I am sorry for all of the times I fed you things that upset you. I promise I am trying my best to understand what you need. It feels so complicated -- you need probiotics, so Google says eat yogurt, but I am allergic to dairy. You need fiber, but carbs make me feel blue and bloated. You have a microbiome of your own, but you did not come with a user manual. Honestly, what are you looking for? How can I heal you without stressing out every time I eat?
Gut health. A dominating concept in medicine at the moment -- so much so that it can feel overwhelming to digestion the abundance of seemingly contradicting information readily available. This is because healing your gut is a personal process with some general principles. If you are serious about healing your gut, schedule a free 15-minute conversation with me here or find someone in your community that specializes in gut health to find a tailored plan for you.
There are some general principles that should be helpful for anyone hoping to optimize their gut health. Most people know that taking a probiotic is a helpful step forward for their gut to become stronger, but there is more to it than just taking more pills. Healing your gut is an intentional period of time to allow your body to reset. Here are some commons steps to take (or not take) when you want to heal your gut naturally.
Going gluten-free has become easier than ever. The diet choice became trendy around 2012 and has increasingly become easier and easier to accommodate while living a “normal” life. Most restaurants are equipped to handle a gluten-free guest, stores offer gluten-free bread, crackers, and treats and even if you face push back from your grandma that “gluten-free is a sham”, most people will be generally accepting of this nutrition choice.
There are different aversions to gluten for different people; some are allergic, some have sensitivities to gluten, and/or some might be eliminating gluten because they are trying to heal (but they have no known allergies or sensitivities). Those who are allergic to gluten might experience hives, bloating, diarrhea, constipation, headaches, joint pain, skin problems or even unexplained weight loss. Those who have gluten sensitivity may experience similar problems but with less severity. Celiac disease is an autoimmune condition where the body attacks itself if it is exposed to gluten (as well as other foods). The difference between a sensitivity and celiac disease is the longterm harm that is done to the body (short term bloating vs. an immune response).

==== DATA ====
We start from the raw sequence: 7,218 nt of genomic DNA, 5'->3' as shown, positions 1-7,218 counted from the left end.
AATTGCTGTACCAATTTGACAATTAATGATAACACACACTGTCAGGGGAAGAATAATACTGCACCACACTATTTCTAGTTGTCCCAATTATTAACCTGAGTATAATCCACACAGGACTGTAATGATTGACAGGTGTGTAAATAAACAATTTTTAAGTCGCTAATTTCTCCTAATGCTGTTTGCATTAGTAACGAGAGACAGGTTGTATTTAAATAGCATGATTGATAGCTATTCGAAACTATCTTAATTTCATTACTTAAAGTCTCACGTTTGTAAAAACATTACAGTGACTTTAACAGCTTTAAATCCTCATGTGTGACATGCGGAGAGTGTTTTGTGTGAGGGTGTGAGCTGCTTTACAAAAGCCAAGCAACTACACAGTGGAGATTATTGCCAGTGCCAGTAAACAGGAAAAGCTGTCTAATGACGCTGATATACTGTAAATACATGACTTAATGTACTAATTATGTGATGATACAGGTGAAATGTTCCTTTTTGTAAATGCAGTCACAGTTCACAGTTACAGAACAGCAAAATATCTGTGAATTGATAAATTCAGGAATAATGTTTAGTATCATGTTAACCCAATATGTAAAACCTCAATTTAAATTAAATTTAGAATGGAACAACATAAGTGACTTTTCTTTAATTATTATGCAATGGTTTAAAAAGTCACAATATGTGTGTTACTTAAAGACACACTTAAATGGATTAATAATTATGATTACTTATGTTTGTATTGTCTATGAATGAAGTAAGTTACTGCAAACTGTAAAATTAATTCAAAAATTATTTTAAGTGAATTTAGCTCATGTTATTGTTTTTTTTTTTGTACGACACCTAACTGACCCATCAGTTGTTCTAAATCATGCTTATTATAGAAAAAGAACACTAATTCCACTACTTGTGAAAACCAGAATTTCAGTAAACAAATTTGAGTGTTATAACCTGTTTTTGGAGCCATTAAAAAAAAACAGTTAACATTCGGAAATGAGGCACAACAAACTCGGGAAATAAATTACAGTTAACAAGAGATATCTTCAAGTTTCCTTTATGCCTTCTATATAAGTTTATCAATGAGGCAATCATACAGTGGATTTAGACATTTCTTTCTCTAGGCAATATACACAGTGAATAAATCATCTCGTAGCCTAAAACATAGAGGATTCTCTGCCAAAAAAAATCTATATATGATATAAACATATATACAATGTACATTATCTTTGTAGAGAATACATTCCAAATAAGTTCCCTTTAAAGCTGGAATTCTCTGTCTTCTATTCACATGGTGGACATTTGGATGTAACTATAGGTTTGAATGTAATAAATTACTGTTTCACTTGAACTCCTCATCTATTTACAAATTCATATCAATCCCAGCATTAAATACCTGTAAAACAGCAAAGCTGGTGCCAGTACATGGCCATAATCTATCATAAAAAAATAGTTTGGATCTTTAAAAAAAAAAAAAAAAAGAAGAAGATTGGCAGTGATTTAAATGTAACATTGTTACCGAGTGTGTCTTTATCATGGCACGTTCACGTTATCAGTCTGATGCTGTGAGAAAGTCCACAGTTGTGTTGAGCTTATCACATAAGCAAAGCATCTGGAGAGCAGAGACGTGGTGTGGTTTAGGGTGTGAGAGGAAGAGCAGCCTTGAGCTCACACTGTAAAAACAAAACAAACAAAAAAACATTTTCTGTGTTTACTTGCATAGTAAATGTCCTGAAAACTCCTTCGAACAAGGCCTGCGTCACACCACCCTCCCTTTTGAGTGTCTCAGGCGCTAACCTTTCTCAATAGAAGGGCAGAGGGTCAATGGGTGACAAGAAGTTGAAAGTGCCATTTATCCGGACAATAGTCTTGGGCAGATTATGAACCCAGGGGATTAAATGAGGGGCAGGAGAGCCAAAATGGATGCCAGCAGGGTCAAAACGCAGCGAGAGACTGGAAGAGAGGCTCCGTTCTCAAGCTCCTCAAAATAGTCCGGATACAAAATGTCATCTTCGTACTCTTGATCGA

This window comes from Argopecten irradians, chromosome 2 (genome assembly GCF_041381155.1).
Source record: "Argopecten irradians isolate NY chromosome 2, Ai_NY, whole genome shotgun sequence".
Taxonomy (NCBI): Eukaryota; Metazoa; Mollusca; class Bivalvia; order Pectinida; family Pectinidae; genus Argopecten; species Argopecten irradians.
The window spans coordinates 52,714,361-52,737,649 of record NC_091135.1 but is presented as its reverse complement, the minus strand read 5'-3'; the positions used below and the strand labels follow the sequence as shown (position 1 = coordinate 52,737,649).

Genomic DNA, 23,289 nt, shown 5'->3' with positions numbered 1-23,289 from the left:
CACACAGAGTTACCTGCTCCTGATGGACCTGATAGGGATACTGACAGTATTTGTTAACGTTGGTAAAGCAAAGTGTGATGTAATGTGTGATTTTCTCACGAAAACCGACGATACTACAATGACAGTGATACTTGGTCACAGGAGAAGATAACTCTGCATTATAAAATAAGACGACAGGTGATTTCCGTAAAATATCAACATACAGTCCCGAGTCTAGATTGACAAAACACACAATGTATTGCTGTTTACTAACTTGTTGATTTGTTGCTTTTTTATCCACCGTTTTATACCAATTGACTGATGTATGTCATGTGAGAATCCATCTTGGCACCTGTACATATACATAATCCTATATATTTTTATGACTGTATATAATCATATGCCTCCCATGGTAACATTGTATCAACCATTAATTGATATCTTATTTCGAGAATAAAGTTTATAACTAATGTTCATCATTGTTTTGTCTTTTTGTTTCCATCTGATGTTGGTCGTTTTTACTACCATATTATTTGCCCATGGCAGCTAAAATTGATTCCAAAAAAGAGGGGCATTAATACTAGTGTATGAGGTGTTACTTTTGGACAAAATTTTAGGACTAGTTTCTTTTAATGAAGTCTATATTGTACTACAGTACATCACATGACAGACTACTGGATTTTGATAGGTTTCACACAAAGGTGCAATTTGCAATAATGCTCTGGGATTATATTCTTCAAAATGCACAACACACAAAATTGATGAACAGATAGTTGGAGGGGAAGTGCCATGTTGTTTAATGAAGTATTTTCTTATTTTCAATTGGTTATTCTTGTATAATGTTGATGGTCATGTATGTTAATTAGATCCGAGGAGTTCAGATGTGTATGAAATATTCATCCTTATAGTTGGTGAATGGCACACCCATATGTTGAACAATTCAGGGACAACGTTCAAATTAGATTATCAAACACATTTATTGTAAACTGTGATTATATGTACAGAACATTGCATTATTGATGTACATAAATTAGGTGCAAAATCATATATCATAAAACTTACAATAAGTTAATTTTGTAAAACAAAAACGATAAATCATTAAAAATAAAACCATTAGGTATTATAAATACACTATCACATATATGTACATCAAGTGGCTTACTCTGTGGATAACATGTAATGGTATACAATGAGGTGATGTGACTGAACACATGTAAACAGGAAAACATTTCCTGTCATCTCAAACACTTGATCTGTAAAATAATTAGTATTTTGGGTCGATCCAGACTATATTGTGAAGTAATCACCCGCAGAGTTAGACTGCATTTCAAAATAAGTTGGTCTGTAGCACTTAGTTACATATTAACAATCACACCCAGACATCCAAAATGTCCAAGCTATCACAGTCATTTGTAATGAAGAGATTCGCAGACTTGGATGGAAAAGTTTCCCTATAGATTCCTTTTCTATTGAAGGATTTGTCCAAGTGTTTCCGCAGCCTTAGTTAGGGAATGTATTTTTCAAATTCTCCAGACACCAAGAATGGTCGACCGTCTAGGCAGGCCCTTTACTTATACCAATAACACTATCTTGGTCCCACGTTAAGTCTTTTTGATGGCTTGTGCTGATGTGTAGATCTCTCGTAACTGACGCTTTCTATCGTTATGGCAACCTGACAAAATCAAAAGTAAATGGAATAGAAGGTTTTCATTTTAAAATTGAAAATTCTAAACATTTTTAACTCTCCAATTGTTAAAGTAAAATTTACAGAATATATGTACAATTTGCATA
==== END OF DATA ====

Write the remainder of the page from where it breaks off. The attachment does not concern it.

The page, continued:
Why you might consider going gluten-free
- Promotes digestive health
- Many people are sensitive and don’t know it!
- Decrease overall inflammation and bloating
- Increased energy levels
- Increased immune response
- Weight loss
- More room for foods that heal your body!
A word of caution
If you are attempting to be strictly gluten-free, many items that you would assume are gluten-free contain gluten, have been made in a factory with gluten or have been exposed to gluten in other ways. When buying from a store, check that the item is certified GF.
The same goes for eating out. In restaurants, just because the food that you ordered technically does not have gluten does not mean that it is safe. If you are attempting to heal your gut, I recommend eating at restaurants that are specifically gluten-free friendly. Additionally, have a discussion with your waiter beforehand and make sure that the chef is aware of your needs. Reminder: you are need being needy, you are being an advocate for your health!
Lastly, if you have decided to go gluten-free for the purpose of healing your gut, it is safest to make all of your meals from home. Try 30 days without eating out and see if it makes a difference.
The Problem With Your Vegetables
For most people, vegetables are a staple in a healthy gut diet. Vegetables can be tricky for people who suffer from IBS, but for the majority of the population, they can have healing properties for your gut. BUT. Vegetables have their own personality. They want to be eaten in specific ways and they even pair best with particular other foods. If you are trying to heal your gut but don’t find your vegetables are helping, you are probably eating them wrong.